Mesh strainer with a wooden handle.

Mesh Strainer

A mesh strainer is essential for cooking/rinsing any sort of grains, including rice, quinoa, barley, etc., as well as straining broths and even lard. They come in various sizes, so pick something for your needs. The little “hooks” on the edges of the strainer allow you to prop it over a bowl or some other dish, making it easy to drain the food.

Check out mesh strainers here.

Conclusion

What are the best kitchen tools that YOU use? Share in the comments, and we might just add it to the post! 🙂 

Here are the best food prep tools for cooking from scratch! #RachelsRealFoodKitchen #foodpreptools #kitchentools

6 Replies to “15 Best Food Prep Tools to Make Cooking from Scratch Easier!”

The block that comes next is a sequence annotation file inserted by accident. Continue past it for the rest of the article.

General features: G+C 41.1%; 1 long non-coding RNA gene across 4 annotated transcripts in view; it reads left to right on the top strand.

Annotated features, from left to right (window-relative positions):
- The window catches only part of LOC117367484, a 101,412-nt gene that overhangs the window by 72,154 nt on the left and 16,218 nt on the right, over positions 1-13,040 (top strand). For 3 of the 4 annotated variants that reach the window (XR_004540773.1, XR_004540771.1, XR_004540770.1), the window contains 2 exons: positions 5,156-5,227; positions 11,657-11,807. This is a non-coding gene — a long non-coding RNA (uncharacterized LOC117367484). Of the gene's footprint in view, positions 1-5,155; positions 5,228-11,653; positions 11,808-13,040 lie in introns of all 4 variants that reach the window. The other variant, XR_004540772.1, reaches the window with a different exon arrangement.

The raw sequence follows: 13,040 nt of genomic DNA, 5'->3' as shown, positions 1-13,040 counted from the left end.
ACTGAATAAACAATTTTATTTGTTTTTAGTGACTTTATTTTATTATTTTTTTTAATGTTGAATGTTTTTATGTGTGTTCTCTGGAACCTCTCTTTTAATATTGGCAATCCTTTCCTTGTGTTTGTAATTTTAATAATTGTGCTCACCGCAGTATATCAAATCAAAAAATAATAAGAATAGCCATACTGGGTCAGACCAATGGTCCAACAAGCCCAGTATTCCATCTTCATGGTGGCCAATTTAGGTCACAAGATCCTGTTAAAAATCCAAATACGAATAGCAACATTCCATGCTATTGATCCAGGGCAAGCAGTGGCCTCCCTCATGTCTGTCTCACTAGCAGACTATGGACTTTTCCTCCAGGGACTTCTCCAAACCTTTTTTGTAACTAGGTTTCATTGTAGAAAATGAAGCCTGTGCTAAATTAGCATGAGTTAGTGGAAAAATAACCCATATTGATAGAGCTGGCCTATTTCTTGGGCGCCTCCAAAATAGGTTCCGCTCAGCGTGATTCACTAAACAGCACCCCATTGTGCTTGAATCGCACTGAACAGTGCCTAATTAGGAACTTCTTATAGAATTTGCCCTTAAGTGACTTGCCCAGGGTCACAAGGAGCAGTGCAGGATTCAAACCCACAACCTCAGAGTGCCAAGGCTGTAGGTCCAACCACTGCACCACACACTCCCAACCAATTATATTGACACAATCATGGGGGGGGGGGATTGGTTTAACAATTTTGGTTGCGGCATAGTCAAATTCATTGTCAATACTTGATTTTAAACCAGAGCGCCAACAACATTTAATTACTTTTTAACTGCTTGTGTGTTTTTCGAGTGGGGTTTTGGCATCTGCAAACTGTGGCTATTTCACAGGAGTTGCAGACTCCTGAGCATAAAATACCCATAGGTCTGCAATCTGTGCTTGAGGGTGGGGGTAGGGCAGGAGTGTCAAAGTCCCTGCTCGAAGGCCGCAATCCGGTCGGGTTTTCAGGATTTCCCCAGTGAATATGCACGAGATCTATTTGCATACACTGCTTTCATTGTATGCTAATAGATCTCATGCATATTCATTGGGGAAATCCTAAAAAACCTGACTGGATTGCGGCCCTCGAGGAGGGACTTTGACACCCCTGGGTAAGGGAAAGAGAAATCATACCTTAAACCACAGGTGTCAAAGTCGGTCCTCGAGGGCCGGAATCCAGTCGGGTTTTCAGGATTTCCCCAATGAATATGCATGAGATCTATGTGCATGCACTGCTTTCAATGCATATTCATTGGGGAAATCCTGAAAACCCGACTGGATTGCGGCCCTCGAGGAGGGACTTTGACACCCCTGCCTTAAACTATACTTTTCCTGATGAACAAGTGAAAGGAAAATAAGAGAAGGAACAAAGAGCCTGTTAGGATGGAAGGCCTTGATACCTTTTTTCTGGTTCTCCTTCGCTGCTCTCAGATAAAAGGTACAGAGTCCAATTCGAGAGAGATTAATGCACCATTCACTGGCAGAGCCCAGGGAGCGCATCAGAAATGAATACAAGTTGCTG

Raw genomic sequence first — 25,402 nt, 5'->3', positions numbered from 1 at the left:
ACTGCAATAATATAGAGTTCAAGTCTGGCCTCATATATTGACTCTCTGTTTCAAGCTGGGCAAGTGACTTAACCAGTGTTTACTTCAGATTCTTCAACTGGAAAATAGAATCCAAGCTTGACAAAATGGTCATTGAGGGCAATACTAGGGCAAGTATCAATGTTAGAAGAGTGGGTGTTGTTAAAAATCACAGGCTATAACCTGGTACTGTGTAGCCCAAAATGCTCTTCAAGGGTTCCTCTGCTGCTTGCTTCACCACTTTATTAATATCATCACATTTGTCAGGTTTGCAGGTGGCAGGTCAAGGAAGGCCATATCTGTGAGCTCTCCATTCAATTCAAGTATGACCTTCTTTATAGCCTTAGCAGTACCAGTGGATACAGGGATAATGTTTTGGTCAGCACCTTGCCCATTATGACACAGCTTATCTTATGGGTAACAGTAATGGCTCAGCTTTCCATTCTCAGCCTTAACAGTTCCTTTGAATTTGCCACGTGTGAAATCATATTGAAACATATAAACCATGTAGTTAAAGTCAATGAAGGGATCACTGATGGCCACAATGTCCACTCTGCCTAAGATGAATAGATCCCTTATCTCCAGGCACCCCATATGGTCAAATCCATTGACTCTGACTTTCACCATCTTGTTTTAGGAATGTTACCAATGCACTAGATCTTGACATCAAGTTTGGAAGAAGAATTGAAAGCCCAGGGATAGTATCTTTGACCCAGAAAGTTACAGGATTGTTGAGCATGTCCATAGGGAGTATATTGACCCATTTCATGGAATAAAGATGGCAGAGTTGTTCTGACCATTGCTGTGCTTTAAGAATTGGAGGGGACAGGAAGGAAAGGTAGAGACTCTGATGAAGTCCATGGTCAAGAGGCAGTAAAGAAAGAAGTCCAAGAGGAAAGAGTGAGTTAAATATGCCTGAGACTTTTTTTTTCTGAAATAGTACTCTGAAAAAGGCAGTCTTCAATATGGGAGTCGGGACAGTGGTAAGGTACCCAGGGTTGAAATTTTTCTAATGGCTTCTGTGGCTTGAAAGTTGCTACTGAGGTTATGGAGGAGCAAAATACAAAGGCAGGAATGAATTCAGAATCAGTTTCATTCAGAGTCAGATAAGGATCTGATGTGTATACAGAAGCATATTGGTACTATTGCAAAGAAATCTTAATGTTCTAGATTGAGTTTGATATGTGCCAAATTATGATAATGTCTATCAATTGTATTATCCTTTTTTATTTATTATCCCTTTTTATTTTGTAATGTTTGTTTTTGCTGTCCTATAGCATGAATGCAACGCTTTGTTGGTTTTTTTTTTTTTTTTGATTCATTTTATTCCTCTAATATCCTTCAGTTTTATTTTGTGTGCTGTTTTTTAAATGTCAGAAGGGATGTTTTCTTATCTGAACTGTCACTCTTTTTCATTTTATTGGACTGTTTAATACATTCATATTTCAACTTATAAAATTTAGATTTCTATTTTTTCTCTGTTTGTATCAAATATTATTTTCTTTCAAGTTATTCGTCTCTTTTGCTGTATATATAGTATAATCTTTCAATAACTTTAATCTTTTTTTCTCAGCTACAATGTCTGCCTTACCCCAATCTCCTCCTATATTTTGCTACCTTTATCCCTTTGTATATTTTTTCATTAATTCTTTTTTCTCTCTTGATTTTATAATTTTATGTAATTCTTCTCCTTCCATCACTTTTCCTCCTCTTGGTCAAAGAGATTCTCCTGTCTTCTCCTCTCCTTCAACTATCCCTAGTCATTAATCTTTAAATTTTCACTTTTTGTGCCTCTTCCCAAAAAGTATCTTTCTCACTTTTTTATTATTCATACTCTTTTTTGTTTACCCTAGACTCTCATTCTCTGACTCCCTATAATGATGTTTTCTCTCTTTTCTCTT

1. I love my electric teapot also! And, you’ve inspired me to get out the cast iron skillet again. The non-stick on other skillets just does not last. Your page is wonderfully done, and I’ve printed off several recipes to try. Continue sharing and teaching how to eat real, wholesome, and healthy food! You are a blessing to share!

  2. I can check all of these off my list except the little rolling pin which I now think I need! I’m with your mom on the rubber spatula….flat for scraping! About a year ago I was gifted a couple of mini spatulas which I didn’t think I would use and now would hate to live without! I highly recommend for scraping out cans and jars and just use them for everything. What a fun post!

  3. Wow! I wish I had the time (and skill!) to do more cooking from scratch. My mom was famous for her homemade EVERYTHING, but as time passes I find I do less and less cooking at home. I’m going to try to make the time and get back in the habit (and dust off my mom’s old Betty Crocker cookbooks). You’ve inspired me!